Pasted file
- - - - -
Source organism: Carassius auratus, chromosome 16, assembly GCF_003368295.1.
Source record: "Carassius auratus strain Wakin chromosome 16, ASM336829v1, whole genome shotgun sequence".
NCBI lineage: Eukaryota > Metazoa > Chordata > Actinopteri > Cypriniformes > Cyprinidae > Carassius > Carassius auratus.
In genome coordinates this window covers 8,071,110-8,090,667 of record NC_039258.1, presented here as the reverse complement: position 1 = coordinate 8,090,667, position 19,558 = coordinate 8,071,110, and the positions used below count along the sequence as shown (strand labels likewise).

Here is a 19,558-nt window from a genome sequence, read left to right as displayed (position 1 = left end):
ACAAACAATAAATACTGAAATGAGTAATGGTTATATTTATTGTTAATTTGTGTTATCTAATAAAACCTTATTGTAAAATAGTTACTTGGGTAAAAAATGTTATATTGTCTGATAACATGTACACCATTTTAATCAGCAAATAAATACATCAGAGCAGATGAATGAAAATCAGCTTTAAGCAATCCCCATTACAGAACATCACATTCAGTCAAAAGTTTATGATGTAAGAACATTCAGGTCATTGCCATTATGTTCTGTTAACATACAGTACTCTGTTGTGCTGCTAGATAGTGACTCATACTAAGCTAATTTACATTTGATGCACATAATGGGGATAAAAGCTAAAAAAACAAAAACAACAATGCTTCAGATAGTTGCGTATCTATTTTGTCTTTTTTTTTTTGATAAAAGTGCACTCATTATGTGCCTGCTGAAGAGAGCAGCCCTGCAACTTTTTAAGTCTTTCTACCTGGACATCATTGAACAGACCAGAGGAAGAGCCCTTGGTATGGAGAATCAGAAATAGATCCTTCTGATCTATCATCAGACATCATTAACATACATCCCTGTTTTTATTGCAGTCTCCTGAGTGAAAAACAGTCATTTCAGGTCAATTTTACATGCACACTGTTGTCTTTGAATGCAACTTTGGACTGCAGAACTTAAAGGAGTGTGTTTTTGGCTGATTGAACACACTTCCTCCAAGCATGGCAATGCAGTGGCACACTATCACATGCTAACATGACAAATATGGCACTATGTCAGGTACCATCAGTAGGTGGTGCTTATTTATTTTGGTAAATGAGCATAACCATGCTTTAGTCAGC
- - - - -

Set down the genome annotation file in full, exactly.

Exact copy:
Source organism: Carassius auratus, chromosome 16, assembly GCF_003368295.1.
Source record: "Carassius auratus strain Wakin chromosome 16, ASM336829v1, whole genome shotgun sequence".
NCBI lineage: Eukaryota > Metazoa > Chordata > Actinopteri > Cypriniformes > Cyprinidae > Carassius > Carassius auratus.
In genome coordinates this window covers 8,071,110-8,090,667 of record NC_039258.1, presented here as the reverse complement: position 1 = coordinate 8,090,667, position 19,558 = coordinate 8,071,110, and the positions used below count along the sequence as shown (strand labels likewise).

Here is a 19,558-nt window from a genome sequence, read left to right as displayed (position 1 = left end):
ACAAACAATAAATACTGAAATGAGTAATGGTTATATTTATTGTTAATTTGTGTTATCTAATAAAACCTTATTGTAAAATAGTTACTTGGGTAAAAAATGTTATATTGTCTGATAACATGTACACCATTTTAATCAGCAAATAAATACATCAGAGCAGATGAATGAAAATCAGCTTTAAGCAATCCCCATTACAGAACATCACATTCAGTCAAAAGTTTATGATGTAAGAACATTCAGGTCATTGCCATTATGTTCTGTTAACATACAGTACTCTGTTGTGCTGCTAGATAGTGACTCATACTAAGCTAATTTACATTTGATGCACATAATGGGGATAAAAGCTAAAAAAACAAAAACAACAATGCTTCAGATAGTTGCGTATCTATTTTGTCTTTTTTTTTTTGATAAAAGTGCACTCATTATGTGCCTGCTGAAGAGAGCAGCCCTGCAACTTTTTAAGTCTTTCTACCTGGACATCATTGAACAGACCAGAGGAAGAGCCCTTGGTATGGAGAATCAGAAATAGATCCTTCTGATCTATCATCAGACATCATTAACATACATCCCTGTTTTTATTGCAGTCTCCTGAGTGAAAAACAGTCATTTCAGGTCAATTTTACATGCACACTGTTGTCTTTGAATGCAACTTTGGACTGCAGAACTTAAAGGAGTGTGTTTTTGGCTGATTGAACACACTTCCTCCAAGCATGGCAATGCAGTGGCACACTATCACATGCTAACATGACAAATATGGCACTATGTCAGGTACCATCAGTAGGTGGTGCTTATTTATTTTGGTAAATGAGCATAACCATGCTTTAGTCAGC